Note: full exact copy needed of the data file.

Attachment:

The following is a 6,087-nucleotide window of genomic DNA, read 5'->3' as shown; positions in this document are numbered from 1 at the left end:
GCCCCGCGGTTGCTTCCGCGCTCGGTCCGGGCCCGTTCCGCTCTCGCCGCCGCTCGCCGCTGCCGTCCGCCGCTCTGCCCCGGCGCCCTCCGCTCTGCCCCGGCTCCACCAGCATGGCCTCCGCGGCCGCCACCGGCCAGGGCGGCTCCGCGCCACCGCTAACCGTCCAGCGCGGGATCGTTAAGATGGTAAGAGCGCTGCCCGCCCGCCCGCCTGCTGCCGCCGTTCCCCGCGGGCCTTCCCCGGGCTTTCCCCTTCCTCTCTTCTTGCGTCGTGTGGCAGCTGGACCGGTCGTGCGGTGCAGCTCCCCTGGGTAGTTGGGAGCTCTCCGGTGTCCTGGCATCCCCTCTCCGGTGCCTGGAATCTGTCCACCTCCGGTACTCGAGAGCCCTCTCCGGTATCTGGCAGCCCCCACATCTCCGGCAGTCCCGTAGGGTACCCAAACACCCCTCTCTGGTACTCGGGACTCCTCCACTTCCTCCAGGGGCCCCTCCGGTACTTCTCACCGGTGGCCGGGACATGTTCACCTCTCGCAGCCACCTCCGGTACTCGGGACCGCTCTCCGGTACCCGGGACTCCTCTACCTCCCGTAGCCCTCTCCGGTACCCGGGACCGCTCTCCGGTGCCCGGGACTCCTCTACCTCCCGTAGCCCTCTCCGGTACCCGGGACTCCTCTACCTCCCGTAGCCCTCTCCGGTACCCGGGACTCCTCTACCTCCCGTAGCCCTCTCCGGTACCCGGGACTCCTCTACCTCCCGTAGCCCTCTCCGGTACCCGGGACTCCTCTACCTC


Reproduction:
The following is a 6,087-nucleotide window of genomic DNA, read 5'->3' as shown; positions in this document are numbered from 1 at the left end:
GCCCCGCGGTTGCTTCCGCGCTCGGTCCGGGCCCGTTCCGCTCTCGCCGCCGCTCGCCGCTGCCGTCCGCCGCTCTGCCCCGGCGCCCTCCGCTCTGCCCCGGCTCCACCAGCATGGCCTCCGCGGCCGCCACCGGCCAGGGCGGCTCCGCGCCACCGCTAACCGTCCAGCGCGGGATCGTTAAGATGGTAAGAGCGCTGCCCGCCCGCCCGCCTGCTGCCGCCGTTCCCCGCGGGCCTTCCCCGGGCTTTCCCCTTCCTCTCTTCTTGCGTCGTGTGGCAGCTGGACCGGTCGTGCGGTGCAGCTCCCCTGGGTAGTTGGGAGCTCTCCGGTGTCCTGGCATCCCCTCTCCGGTGCCTGGAATCTGTCCACCTCCGGTACTCGAGAGCCCTCTCCGGTATCTGGCAGCCCCCACATCTCCGGCAGTCCCGTAGGGTACCCAAACACCCCTCTCTGGTACTCGGGACTCCTCCACTTCCTCCAGGGGCCCCTCCGGTACTTCTCACCGGTGGCCGGGACATGTTCACCTCTCGCAGCCACCTCCGGTACTCGGGACCGCTCTCCGGTACCCGGGACTCCTCTACCTCCCGTAGCCCTCTCCGGTACCCGGGACCGCTCTCCGGTGCCCGGGACTCCTCTACCTCCCGTAGCCCTCTCCGGTACCCGGGACTCCTCTACCTCCCGTAGCCCTCTCCGGTACCCGGGACTCCTCTACCTCCCGTAGCCCTCTCCGGTACCCGGGACTCCTCTACCTCCCGTAGCCCTCTCCGGTACCCGGGACTCCTCTACCTC